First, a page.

Amongst the benefits derived from the workshop, SARS staff acquired the following competencies that will not only aid their work but business user support as well –

  • Competence in operating the tool to build a source control collaborative environment to support national and regional harmonization;
  • Competence to build a base to conduct national/ regional data harmonization based on the WCO Data Model to support national Single Window implementation as well as Regional Integration;
  • Competence to build systems/ electronic interfaces between Customs and its partner government agencies including a Border Management Agency; and
  • Provide needed competence to develop, maintain and publish national and regional information packages based on the WCO Data Model.

The BMA Bill No.39058Cabinet [has] approved the introduction of the Border Management Agency (BMA) Bill, 2015 into Parliament. The Bill aims to establish the BMA, which will balance secure cross-border travel, trade facilitation and national security imperatives within the context of South Africa’s regional, African and international obligations. This single authority for border law enforcement provides the potential for more cost-effective services, enhanced security and better management of the border environment. Source: Statement on the Cabinet meeting of 23 September 2015 (SA Government)

The BMA Bill No.39058In recent months ‘Joe Public’ has witnessed developments relating to new visa requirements regarding international travel to and from South Africa. Tourism and the hospitality industry have been impacted in no small way while government has now established a committee to investigate the claims to the effect that the country’s tourism industry has been severely impacted.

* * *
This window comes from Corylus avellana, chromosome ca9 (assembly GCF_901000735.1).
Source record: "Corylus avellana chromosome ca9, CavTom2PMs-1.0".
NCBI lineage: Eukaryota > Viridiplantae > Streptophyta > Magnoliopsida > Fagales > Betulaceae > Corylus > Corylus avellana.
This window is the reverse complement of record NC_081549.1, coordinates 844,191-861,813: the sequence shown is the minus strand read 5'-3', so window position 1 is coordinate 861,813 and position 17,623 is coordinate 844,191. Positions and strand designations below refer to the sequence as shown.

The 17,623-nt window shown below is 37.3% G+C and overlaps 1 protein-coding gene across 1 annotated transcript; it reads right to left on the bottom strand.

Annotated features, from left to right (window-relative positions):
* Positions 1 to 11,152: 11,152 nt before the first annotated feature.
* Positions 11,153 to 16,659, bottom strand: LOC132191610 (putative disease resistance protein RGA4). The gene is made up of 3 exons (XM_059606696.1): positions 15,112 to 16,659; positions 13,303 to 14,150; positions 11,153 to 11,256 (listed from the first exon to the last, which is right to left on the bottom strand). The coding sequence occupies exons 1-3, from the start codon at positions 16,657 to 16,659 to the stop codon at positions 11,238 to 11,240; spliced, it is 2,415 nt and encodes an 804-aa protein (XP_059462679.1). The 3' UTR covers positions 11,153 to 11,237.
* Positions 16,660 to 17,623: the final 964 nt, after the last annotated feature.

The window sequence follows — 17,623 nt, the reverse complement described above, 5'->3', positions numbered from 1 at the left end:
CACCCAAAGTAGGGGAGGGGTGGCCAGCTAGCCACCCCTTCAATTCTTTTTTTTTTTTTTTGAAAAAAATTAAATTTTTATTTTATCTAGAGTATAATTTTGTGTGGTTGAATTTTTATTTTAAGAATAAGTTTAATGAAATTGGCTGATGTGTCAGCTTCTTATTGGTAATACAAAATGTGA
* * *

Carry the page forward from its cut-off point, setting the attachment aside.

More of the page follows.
It is now commercial trade’s time to consider the next set of legal requirements emanating from the Department of Home Affairs which, in the main, affect legislation under other departments and organ’s of state – in particular SARS Customs. Interested parties can find/download the document by clicking the link http://www.gpwonline.co.za/ and searching for eGazette No.39058.

In essence function of the Border Management Agency (BMA) Bill is – To provide for the establishment, organisation, regulation and control of the Border Management Agency; to provide for the transfer, assignment, and designation of law enforcement border related functions to the Border Management Agency; and to provide for matters connected thereto.

Be sure to digest the content of the Schedules to the Bill which contain the extent of the ‘meat’ and authority which the proposed Border Management Agency will exert if, or once approved. The Department of Home Affairs (DHA) invites comments to the draft Bill which must reach DHA no later than 14 September 2015.

Customs 175 Years Seal

Customs 175 Years Seal

A new NZ$140 million border management system was supposed to replace and retire twenty year old software but New Zealand’s Customs Service is now describing the legacy CusMod system as “suitable for continued use” after server and software upgrades.